Welcome to the Internet of Things (IoT). Today's world is all about things that are interconnected. I can monitor my home security and change my thermostat setting while I am drinking coffee at the local coffee shop. And this is just the beginning. Wearables and applications using those wearables are gaining momentum. Using a phone to interact with a car is passé. This year's Consumer Electronics Show showcased smart cars: autonomous vehicles that create video conferencing and collaboration environment as you go places.

Are Wearables There Yet?

Retail conversations at National Retail Federation Big Show 2015 [Source:]

This week we're in New York City, in the midst of a mind-boggling trade show with thousands of sponsors, products, ideas, and exhibitors on display: the National Retail Federation's Big Show. I wish one of their stores would sell a device that tracked how many digital devices ever see the light of day! Chances are that it would be a very low number.

Truth is, the market for good, useful and seamless digital devices in the retail industry is a brutally tough one. Especially when you're the retailer that has competitors on all fronts - clicks and bricks. The product you need to be selling must have more than just a shiny exterior. That's why Samsung's curved TV set is making everyone take notice. Anyone who passes by the electronics retailer can immediately picture the curved set in his/her living room. That's always a good sign that the market is pining for the latest invention and flocking to your stores.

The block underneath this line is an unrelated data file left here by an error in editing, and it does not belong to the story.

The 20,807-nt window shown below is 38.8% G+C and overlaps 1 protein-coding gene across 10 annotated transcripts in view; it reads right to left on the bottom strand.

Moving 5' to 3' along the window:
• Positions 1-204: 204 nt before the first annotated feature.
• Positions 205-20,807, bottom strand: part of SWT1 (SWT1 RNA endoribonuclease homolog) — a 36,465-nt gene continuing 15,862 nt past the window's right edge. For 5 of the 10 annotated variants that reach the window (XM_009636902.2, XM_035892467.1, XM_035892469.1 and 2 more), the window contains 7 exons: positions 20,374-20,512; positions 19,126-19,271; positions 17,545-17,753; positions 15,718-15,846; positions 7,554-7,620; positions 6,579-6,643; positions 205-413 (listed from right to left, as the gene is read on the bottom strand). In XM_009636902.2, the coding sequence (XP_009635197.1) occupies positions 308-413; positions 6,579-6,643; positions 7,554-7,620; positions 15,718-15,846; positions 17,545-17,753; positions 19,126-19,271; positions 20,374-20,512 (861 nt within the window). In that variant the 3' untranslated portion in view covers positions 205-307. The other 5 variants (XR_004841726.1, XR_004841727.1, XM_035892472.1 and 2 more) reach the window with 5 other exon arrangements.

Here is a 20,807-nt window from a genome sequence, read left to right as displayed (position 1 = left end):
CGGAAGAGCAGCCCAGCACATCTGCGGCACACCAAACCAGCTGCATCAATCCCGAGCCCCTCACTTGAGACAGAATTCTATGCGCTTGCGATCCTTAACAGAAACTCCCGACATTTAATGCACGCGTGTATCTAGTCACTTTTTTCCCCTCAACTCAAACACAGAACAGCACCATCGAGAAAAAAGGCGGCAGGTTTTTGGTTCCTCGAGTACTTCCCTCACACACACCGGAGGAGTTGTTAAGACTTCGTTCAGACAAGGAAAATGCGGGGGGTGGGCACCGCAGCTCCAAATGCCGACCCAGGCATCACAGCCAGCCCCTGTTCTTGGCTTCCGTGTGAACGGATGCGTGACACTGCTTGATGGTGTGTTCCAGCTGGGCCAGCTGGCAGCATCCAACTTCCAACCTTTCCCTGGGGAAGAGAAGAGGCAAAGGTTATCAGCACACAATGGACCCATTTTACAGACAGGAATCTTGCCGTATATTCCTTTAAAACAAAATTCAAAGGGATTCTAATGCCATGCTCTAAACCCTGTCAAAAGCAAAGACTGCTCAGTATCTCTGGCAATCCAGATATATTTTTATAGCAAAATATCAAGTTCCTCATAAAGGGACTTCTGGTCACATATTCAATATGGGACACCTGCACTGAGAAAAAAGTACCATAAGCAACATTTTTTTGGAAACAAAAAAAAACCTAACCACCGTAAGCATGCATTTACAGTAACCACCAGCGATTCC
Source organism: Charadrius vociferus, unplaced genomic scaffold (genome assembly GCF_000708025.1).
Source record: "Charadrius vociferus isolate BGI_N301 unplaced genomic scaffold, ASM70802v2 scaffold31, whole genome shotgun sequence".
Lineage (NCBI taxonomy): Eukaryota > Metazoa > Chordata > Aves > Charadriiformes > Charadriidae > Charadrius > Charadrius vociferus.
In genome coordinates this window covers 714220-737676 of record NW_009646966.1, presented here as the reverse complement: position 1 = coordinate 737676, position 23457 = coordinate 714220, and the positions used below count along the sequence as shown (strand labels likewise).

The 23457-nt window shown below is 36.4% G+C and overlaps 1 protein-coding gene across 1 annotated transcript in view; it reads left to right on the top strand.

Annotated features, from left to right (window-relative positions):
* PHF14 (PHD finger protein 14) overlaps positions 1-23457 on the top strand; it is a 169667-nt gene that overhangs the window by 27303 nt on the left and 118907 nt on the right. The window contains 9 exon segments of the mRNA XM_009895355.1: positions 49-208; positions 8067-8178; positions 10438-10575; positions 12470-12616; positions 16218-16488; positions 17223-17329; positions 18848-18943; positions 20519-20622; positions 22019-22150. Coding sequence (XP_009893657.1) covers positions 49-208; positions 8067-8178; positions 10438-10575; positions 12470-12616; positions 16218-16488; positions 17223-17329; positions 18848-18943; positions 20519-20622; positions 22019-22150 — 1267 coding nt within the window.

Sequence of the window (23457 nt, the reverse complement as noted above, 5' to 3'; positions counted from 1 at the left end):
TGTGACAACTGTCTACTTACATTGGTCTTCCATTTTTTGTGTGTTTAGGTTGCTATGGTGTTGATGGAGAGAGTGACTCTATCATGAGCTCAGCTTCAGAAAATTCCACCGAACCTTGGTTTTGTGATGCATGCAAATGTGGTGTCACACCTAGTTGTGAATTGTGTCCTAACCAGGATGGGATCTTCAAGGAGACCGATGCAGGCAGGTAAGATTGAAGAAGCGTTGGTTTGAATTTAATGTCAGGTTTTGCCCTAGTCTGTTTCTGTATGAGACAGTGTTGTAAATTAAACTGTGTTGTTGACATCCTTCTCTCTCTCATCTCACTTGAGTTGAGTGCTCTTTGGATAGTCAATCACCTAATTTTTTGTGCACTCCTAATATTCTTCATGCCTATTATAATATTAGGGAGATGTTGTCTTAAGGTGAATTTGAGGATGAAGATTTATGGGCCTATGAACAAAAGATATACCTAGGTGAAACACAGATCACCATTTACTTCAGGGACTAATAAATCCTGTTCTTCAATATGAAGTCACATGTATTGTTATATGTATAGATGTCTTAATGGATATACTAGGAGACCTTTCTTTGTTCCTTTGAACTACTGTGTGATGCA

How Connectivity Engages Patients & Healthcare Professionals

Soon we'll all be plugged into a connected healthcare network in which doctors can track our slightest missteps

The life sciences sector is a tale of two worlds. On the one hand, virulent strains of diseases are taxing governments and healthcare systems worldwide. Experts predict that there will be a significant shortage of doctors over the next two decades. And pharmaceutical R&D pipelines are drying up.

On the other hand, mobile technology is revolutionizing the industry. Patients will be able to relay important health information to their caregivers at the flick of a wrist. Epidemiologists will be able to track and predict outbreaks of disease by parsing mountains of data they receive from patients around the world. And the traditional visit to the doctor's office - with all that waiting in the reception room, surrounded by sick patients - might be a thing of the past.

How Consumers Are Changing Enterprise IT